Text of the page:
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UBC Theses and Dissertations

Circulating microRNAs as biomarkers for early cancer detection MacLellan, Sara Ann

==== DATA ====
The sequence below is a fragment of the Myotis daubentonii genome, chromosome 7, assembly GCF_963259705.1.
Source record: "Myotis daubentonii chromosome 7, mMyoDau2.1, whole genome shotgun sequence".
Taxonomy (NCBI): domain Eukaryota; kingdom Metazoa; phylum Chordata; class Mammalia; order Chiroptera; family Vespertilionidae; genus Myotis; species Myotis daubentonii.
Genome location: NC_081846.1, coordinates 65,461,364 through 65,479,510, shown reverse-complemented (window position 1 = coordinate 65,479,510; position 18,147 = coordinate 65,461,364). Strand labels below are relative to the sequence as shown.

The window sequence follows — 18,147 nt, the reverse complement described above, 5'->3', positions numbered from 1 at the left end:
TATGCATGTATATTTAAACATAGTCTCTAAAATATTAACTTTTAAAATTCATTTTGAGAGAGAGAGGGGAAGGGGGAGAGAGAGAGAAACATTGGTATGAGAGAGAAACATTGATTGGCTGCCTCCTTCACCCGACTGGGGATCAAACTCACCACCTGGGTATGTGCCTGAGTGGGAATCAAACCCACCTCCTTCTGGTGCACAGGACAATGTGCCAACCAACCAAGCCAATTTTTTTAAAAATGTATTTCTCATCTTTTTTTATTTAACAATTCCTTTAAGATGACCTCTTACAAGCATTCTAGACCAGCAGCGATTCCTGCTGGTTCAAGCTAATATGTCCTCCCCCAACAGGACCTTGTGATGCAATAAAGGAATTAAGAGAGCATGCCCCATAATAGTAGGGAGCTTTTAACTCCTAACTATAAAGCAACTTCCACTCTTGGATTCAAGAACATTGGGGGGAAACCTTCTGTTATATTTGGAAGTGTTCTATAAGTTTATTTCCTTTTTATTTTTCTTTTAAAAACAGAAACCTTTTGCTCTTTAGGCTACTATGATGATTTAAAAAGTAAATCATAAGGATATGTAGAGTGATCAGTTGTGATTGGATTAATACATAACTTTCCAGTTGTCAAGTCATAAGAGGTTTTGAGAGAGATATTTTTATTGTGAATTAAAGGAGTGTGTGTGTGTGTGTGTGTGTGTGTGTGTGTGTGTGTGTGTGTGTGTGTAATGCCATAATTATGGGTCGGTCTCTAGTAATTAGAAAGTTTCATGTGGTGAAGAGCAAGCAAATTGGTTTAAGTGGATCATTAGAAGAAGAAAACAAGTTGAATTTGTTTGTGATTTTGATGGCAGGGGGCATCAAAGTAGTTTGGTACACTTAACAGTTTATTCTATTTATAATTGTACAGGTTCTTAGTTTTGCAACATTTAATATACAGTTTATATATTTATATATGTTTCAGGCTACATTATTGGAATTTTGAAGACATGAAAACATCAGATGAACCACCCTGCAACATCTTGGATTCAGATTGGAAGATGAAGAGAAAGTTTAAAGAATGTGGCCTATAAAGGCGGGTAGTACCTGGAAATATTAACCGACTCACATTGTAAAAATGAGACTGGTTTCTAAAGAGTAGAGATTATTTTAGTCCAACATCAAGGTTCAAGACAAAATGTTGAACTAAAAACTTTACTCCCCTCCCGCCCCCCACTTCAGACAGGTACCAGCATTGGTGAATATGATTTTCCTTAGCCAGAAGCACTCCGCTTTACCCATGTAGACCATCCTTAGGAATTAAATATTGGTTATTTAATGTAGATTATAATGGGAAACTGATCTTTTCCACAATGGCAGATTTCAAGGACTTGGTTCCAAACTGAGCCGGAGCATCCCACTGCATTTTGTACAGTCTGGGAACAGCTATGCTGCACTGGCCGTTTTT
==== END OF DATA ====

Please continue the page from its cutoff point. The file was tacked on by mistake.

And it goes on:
Cancer is a major cause of death worldwide. Patients diagnosed at an early stage have an improved prognosis and therefore efforts have been made into the development of methods to detect tumors at their earliest stages. MicroRNAs (miRNAs) are non-coding RNAs that negatively regulate gene expression by interfering with the translation of target mRNAs. Studies have found that miRNAs are present at stable levels in the circulation and that they are differentially expressed in patients with various diseases. In this thesis we used qRT-PCR to assess the utility of 742 serum miRNAs as biomarkers for early cancer detection. In aim 1 we examined the levels of serum miRNAs in patients with high-risk oral lesions. We identified five miRNAs that are significantly deregulated in the serum of these patients compared to demographically matched, non-cancer controls. Additionally, these miRNAs correspondingly decreased or increased after surgical resection of the lesion. In aim 2 we examined the effect of hemolysis, fasting, and smoking on the serum miRNA levels of healthy individuals. We also compared serum miRNA profiles of samples taken from healthy individuals over different time periods. We found that mechanical hemolysis of blood samples simulating blood drawing can significantly alter serum miRNA quantification and should be taken into consideration when identifying endogenous controls and candidate biomarkers for circulating miRNA studies. Fasting, smoking, and a time period up to 17 months between samples were demonstrated to not have a significant effect on the overall serum miRNA profiles of healthy individuals. In aim 3 we compared the miRNA profiles of paired samples collected during surgery from the same patient from a) pulmonary venous effluent draining the tumor vascular bed (tumor associated samples) and b) systemic arterial blood to identify lung adenocarcinoma biomarkers. We found 35 miRNAs that were significantly up-regulated in tumor-associated serum samples. However, when we tested the candidate miRNAs in cancer versus non-cancer peripheral venous blood samples they were not significantly differentially expressed. The results presented in this thesis demonstrate the need for standardized protocols for circulating miRNA studies and provide evidence for the utility of serum miRNAs as biomarkers of disease.

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